Other thing is that i like discoverng new things, topics and ideas and coming up with my owns. I have played for years Role Playing games as dungeon master, so im experienced script and scenario maker, and also i can improvise pretty good. As i used to create only bare frame of adventures and general direction whre i want the action to go and then i filled in the rest based on players observations. They were always telling that they want more and more because thye love my adventures scenarios.

    I wonder if i could use some of tgose strenghts to create my own sort of marketing so that it was fun marketing like Tim now has. But i fear that i will treat all people on twitter as potnetial customers and thus it wont work. As i said it might be hard if not impossible for me to befriend lots of people on twiter and facebook as im an introvert and i value few but deeper relations that lots of them but shallow ones. Unfortunatrly not having lots of people on mailing list, twitter or facebook wont help me in reaching business goals o fseling and feeding my family.

    Am i doomed to failure in a extravert dominated marketing techniques? Or is there a hpoe for me and i can somehow build upon my superpowers? Can you give me some suggestions based on what i wrote?

  14. Good post Karl. Step 1 in my book is to install the belief in your CORE that what you do is valuable to the client.

    If you are anxious about, “selling” what you do, I’d say your internal beliefs are the first place to look for a solution.

    “I don’t want to SELL what I do?” Kind of sounds nuts when you say it out loud even though we’ve all probably felt something like that at one time or another. After all, who else is going to sell it? 🙂

    The fact is, if YOU don’t believe in the value of what you do no one else is going to believe it either.

  15. Today after read this blog I’m learn another amazing fact about marketing hope there are many more blogs here for reading on different marketing issues.

  16. Rebecca says:

    This post is real synchronicity for me today!

    Among my many projects, I’m assistant-directing a show for a local theater group, and doing most of the marketing for it. The company’s marketing practices– like most small theater groups’– revolve around stuff that just doesn’t work. Like handing out postcards on the street, or sending press releases to arts reviewers who only ever review much bigger shows. Part of the problem, too, is that this area is saturated with theater especially in summer, so people are inundated with ads for shows. Worse, there’s such a huge range from really excellent theater to painfully bad theater, that the theatergoing community is extremely skeptical.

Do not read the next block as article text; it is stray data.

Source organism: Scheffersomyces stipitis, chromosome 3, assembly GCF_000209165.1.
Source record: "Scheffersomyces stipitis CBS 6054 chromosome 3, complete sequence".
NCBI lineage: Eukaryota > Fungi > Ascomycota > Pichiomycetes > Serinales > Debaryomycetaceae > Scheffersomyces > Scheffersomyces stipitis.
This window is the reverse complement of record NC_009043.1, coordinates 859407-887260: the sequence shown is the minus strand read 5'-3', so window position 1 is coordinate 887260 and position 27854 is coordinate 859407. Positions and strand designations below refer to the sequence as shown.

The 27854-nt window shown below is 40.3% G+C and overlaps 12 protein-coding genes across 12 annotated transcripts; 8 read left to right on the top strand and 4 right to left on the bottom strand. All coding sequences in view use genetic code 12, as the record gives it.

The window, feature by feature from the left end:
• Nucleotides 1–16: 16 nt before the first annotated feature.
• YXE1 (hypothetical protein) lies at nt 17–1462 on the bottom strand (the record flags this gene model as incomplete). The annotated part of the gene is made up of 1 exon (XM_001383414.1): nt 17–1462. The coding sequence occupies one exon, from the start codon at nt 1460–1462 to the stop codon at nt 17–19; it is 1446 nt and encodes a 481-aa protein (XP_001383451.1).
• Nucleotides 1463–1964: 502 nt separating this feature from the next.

I realized that social proof is absolutely essential to bringing in an audience in this environment– and I’ve noticed that this company’s shows are attended mostly by people who’ve seen the company’s shows in the past, who’ve been part of the company, or who know someone in the show. But with limited time before the production opens, I’m struggling to find the best ways to make more connections.

    I even caught myself getting frustrated that it was so hard to engage anyone in the production in any marketing efforts, and then realized that I hate the idea of “selling” as much as they do. I’m trying to find ways to get the word out that are more fun, that capitalize on the passion and excitement we all feel for this production.

    My superpower– besides being so on fire for the show itself– is humor. I’m a good writer, I have above average graphic design skills, and I’m at my best when I use those things in concert with my weird, absurd, outrageous sense of humor. Since the play’s an over-the-top comedy, it wouldn’t be out of place to use humor to market the show. I’m just not sure how to get that peanut butter inside that chocolate. Ideas, anyone?

  17. With that combination of skills, there have to be some great things you can do. First thought that came to mind is how about a quirky, humorous flash mob or street performance? Maybe pick an oldie but goodie, somewhat campy song from the past and hit a shopping mall or grocery store. I know the participants are focused on the play, but hopefully something only a couple minutes long might be possible, and it’s not in the realm of “selling”. Maybe you could approach those with smaller roles first. You’d still need to hand out flyers or post cards, but it would be different than just standing on the sidewalk randomly trying to engage people.

    You might also have some sort of contest such as whoever gets the biggest group there on one night wins something and maybe each guest gets something small. Make it something silly or maybe an annual “award”. Hopefully, that would remind people to get in touch with all their contacts.

    Hope I’ve been helpful. Good luck with the production!


  1. […] How to Stop Hating Marketing from Men with Pens by Karl Staib […]

Leave a Comment